The Illinois and Michigan Canal
The Illinois and Michigan Canal is a mystery to many people. The canal, also known as the I and M Canal, structured the economy for Chicago, and many other cities during the 19th century. The canal also brought about more efficient ways of transportation and shipping. The canal stretching a full 96 miles linked Lake Michigan to the Mississippi River, creating a continuous waterway stretching from New York to the Gulf of Mexico. Also the canal changed sanitation for Chicago making it a better city, but turning the canal into a dump.
In Illinois the possibility of connecting the Great Lakes to the Mississippi River and thus to the Gulf of Mexico by way of a canal joining the Chicago and Illinois Rivers had been thought of by the French explorer M. Louis Joliet as early as 1673 soon after his passage through the Chicago area. When Illinois was admitted as a state in 1818 its border had been extended northward some sixty miles from the foot of Lake Michigan where the Northwest Ordinance earlier had prescribed it to be. This gave the new state the site of Chicago and a firm footing on the Great Lakes.
At the Illinois delegation’s urging the U.S. Congress in 1822 authorized the state to construct a canal running from the mouth of the Chicago River to a point on the Illinois River. The Illinois General Assembly approved an act appointing five canal commissioners to lay out the route and estimate costs. Civil engineers were hired to survey the pathway. Total construction costs were estimated to be $713,000. The state legislature then passed a law which had a private corporation to undertake the project. Unable to get the Assembly’s approval this entity surrendered its charter on January 12, 1826. After a while it was clear the project was floundering and proposals were put forward for a railroad connecting Lake Michigan and the Illinois River rather than a canal.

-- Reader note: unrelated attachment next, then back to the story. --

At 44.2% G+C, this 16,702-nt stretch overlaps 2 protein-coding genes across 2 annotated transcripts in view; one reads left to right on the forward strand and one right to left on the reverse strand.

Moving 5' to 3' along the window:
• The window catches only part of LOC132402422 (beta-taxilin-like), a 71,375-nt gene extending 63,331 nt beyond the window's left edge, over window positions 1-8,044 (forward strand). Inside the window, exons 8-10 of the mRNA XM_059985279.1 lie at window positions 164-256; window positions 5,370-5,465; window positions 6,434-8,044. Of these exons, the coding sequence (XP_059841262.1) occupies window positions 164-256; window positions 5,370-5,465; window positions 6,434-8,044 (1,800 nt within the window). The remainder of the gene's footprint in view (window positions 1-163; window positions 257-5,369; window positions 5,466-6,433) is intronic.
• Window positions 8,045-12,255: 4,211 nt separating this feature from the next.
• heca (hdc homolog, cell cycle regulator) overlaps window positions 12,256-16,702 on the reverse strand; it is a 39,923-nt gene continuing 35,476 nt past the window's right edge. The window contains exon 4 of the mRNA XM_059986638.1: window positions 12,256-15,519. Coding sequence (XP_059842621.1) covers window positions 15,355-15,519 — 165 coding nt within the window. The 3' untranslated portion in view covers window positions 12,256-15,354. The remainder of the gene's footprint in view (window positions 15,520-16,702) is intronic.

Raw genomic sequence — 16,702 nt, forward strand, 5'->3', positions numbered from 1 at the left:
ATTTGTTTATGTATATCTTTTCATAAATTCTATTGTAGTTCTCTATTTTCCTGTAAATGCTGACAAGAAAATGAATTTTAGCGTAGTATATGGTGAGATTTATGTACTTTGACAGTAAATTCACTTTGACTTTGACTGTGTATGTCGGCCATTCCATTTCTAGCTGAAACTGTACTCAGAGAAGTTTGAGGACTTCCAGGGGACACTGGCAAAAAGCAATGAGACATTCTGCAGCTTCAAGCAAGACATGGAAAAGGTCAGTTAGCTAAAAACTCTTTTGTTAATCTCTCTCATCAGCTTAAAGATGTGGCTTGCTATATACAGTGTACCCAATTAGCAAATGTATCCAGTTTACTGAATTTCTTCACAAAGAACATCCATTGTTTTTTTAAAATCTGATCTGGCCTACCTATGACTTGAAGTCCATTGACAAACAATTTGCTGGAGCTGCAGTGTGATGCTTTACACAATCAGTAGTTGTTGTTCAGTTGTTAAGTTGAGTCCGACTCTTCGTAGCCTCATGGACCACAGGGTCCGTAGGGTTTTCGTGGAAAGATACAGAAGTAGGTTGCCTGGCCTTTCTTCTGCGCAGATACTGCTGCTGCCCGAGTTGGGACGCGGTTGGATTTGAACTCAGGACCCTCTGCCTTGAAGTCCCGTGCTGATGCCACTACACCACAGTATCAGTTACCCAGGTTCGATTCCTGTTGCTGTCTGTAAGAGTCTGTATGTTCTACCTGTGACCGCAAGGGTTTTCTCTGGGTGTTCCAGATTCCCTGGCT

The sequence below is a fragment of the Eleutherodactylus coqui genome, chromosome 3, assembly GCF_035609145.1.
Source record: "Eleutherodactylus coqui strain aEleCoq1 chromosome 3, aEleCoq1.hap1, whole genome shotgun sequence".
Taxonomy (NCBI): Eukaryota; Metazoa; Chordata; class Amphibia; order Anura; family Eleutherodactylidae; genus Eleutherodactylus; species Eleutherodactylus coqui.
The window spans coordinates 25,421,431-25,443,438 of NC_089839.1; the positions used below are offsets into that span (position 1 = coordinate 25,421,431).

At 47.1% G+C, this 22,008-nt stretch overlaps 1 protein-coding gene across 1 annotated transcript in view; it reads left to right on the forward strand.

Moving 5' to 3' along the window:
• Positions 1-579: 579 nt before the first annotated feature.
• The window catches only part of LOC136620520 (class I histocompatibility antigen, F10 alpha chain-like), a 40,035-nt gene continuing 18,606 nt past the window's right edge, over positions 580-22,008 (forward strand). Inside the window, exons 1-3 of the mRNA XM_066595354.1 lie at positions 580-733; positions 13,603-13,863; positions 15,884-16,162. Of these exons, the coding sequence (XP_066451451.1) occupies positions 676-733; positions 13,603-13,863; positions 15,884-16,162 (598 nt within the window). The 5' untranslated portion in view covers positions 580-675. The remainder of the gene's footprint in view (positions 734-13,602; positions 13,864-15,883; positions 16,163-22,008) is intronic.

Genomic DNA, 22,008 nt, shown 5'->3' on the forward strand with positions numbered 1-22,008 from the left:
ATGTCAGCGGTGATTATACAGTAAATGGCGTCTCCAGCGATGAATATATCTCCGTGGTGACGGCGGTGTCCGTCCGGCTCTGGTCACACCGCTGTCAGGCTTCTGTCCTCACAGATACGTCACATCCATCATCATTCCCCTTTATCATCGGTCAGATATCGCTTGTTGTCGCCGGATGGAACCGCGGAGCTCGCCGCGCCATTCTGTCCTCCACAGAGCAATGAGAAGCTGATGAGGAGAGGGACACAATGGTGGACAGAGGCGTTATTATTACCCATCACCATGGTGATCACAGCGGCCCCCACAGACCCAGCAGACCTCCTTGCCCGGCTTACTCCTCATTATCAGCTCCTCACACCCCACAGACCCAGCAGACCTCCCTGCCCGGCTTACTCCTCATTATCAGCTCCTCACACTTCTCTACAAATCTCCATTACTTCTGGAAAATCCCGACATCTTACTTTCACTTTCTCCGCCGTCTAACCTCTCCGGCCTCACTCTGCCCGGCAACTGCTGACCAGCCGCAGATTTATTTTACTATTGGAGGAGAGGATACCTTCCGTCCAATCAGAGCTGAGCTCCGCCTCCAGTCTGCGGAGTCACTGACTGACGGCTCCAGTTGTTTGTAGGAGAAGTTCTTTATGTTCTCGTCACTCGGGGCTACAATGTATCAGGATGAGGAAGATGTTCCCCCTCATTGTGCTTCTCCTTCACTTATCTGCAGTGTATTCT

The U.S. Congress on March 2, 1833 then passed a law which allowed the state to use the lands the federal government had previously donated for canal purposes for either canal or railroad purposes, as the state legislature chose. After a debate the General Assembly in 1835 determined to proceed with a state controlled canal to be financed by a $500,000 loan backed by the security of the federal land donation and anticipated tolls. Three new canal commissioners were appointed. In a special session of the General Assembly an act to this effect was passed on January 9, 1836.
In ceremonies near Chicago the first ground of the I and M was broken on July 4, 1836. In the first year of construction poor weather and a lack of labor and equipment slowed progress. Most activity was devoted to building access roads, acquiring equipment, getting laborers, and putting up structures to house the work force.
Most of the work on the I and M canal was done by hand during 1837 and 1848. While canal workers included Native Americans, African Americans, Germans, English, and French Canadians, but most were Irish immigrants. Hundreds of Irish immigrated to America because of the huge potato famine in Ireland. They journeyed to the region for the hard, vigorous, low-wage work. Their poverty, foreignness, and catholic religion isolated them and it made it hard for them to find jobs. Today, there are many Irish residents in Chicago because of all the Irish immigrants who were canal workers in the 1830s to 1850s.